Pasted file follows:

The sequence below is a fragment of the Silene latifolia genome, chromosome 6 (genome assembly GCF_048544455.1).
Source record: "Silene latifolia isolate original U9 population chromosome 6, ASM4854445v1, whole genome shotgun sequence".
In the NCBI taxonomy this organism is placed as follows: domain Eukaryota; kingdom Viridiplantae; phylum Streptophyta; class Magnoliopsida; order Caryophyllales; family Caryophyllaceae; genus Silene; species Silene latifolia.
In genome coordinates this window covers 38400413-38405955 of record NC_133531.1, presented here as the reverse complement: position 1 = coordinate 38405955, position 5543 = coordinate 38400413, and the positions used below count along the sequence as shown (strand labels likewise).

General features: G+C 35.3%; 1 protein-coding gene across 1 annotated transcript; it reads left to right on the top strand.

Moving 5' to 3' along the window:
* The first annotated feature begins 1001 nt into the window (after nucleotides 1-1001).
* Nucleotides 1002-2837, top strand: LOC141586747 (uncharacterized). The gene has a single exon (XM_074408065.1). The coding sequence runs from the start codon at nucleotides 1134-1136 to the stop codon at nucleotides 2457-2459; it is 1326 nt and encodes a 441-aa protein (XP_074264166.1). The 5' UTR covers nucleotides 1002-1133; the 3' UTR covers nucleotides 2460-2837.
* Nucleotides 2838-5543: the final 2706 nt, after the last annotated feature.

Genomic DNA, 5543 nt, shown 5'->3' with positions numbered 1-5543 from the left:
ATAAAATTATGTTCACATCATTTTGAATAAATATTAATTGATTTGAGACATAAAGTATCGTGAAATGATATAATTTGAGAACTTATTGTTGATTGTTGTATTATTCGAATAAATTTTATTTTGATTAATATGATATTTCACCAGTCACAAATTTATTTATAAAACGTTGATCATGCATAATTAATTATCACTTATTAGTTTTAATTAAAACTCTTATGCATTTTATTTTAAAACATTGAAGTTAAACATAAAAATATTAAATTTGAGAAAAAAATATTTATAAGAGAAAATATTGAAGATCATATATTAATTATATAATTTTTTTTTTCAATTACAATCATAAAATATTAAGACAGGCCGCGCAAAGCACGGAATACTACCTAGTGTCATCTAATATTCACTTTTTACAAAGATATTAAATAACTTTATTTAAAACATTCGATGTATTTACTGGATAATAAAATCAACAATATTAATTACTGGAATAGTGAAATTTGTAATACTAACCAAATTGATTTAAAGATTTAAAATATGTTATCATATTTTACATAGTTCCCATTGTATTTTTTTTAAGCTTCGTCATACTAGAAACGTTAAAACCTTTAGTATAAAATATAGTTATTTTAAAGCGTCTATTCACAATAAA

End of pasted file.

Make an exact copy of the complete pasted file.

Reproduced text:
The sequence below is a fragment of the Silene latifolia genome, chromosome 6 (genome assembly GCF_048544455.1).
Source record: "Silene latifolia isolate original U9 population chromosome 6, ASM4854445v1, whole genome shotgun sequence".
In the NCBI taxonomy this organism is placed as follows: domain Eukaryota; kingdom Viridiplantae; phylum Streptophyta; class Magnoliopsida; order Caryophyllales; family Caryophyllaceae; genus Silene; species Silene latifolia.
In genome coordinates this window covers 38400413-38405955 of record NC_133531.1, presented here as the reverse complement: position 1 = coordinate 38405955, position 5543 = coordinate 38400413, and the positions used below count along the sequence as shown (strand labels likewise).

General features: G+C 35.3%; 1 protein-coding gene across 1 annotated transcript; it reads left to right on the top strand.

Moving 5' to 3' along the window:
* The first annotated feature begins 1001 nt into the window (after nucleotides 1-1001).
* Nucleotides 1002-2837, top strand: LOC141586747 (uncharacterized). The gene has a single exon (XM_074408065.1). The coding sequence runs from the start codon at nucleotides 1134-1136 to the stop codon at nucleotides 2457-2459; it is 1326 nt and encodes a 441-aa protein (XP_074264166.1). The 5' UTR covers nucleotides 1002-1133; the 3' UTR covers nucleotides 2460-2837.
* Nucleotides 2838-5543: the final 2706 nt, after the last annotated feature.

Genomic DNA, 5543 nt, shown 5'->3' with positions numbered 1-5543 from the left:
ATAAAATTATGTTCACATCATTTTGAATAAATATTAATTGATTTGAGACATAAAGTATCGTGAAATGATATAATTTGAGAACTTATTGTTGATTGTTGTATTATTCGAATAAATTTTATTTTGATTAATATGATATTTCACCAGTCACAAATTTATTTATAAAACGTTGATCATGCATAATTAATTATCACTTATTAGTTTTAATTAAAACTCTTATGCATTTTATTTTAAAACATTGAAGTTAAACATAAAAATATTAAATTTGAGAAAAAAATATTTATAAGAGAAAATATTGAAGATCATATATTAATTATATAATTTTTTTTTTCAATTACAATCATAAAATATTAAGACAGGCCGCGCAAAGCACGGAATACTACCTAGTGTCATCTAATATTCACTTTTTACAAAGATATTAAATAACTTTATTTAAAACATTCGATGTATTTACTGGATAATAAAATCAACAATATTAATTACTGGAATAGTGAAATTTGTAATACTAACCAAATTGATTTAAAGATTTAAAATATGTTATCATATTTTACATAGTTCCCATTGTATTTTTTTTAAGCTTCGTCATACTAGAAACGTTAAAACCTTTAGTATAAAATATAGTTATTTTAAAGCGTCTATTCACAATAAA